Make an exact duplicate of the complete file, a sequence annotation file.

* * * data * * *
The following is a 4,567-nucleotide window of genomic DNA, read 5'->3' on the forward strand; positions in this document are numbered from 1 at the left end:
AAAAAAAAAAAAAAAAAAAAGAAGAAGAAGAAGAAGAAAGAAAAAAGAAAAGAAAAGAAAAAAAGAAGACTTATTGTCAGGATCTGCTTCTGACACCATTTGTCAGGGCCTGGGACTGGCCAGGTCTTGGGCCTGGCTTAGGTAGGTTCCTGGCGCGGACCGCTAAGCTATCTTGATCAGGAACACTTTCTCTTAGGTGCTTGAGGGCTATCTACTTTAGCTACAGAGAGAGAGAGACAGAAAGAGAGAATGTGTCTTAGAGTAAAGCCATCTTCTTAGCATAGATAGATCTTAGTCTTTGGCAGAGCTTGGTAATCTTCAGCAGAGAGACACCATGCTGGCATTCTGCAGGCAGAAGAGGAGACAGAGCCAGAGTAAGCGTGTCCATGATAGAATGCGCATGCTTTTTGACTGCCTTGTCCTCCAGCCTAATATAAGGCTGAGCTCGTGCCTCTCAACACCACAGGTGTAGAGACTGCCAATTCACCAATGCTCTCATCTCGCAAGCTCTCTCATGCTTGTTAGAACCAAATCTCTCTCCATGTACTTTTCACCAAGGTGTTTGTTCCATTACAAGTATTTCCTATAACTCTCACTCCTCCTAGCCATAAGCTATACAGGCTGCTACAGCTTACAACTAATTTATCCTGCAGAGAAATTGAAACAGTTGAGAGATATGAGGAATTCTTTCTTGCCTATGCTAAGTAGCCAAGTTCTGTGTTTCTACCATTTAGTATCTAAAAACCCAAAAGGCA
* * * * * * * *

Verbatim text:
The following is a 4,567-nucleotide window of genomic DNA, read 5'->3' on the forward strand; positions in this document are numbered from 1 at the left end:
AAAAAAAAAAAAAAAAAAAAGAAGAAGAAGAAGAAGAAAGAAAAAAGAAAAGAAAAGAAAAAAAGAAGACTTATTGTCAGGATCTGCTTCTGACACCATTTGTCAGGGCCTGGGACTGGCCAGGTCTTGGGCCTGGCTTAGGTAGGTTCCTGGCGCGGACCGCTAAGCTATCTTGATCAGGAACACTTTCTCTTAGGTGCTTGAGGGCTATCTACTTTAGCTACAGAGAGAGAGAGACAGAAAGAGAGAATGTGTCTTAGAGTAAAGCCATCTTCTTAGCATAGATAGATCTTAGTCTTTGGCAGAGCTTGGTAATCTTCAGCAGAGAGACACCATGCTGGCATTCTGCAGGCAGAAGAGGAGACAGAGCCAGAGTAAGCGTGTCCATGATAGAATGCGCATGCTTTTTGACTGCCTTGTCCTCCAGCCTAATATAAGGCTGAGCTCGTGCCTCTCAACACCACAGGTGTAGAGACTGCCAATTCACCAATGCTCTCATCTCGCAAGCTCTCTCATGCTTGTTAGAACCAAATCTCTCTCCATGTACTTTTCACCAAGGTGTTTGTTCCATTACAAGTATTTCCTATAACTCTCACTCCTCCTAGCCATAAGCTATACAGGCTGCTACAGCTTACAACTAATTTATCCTGCAGAGAAATTGAAACAGTTGAGAGATATGAGGAATTCTTTCTTGCCTATGCTAAGTAGCCAAGTTCTGTGTTTCTACCATTTAGTATCTAAAAACCCAAAAGGCA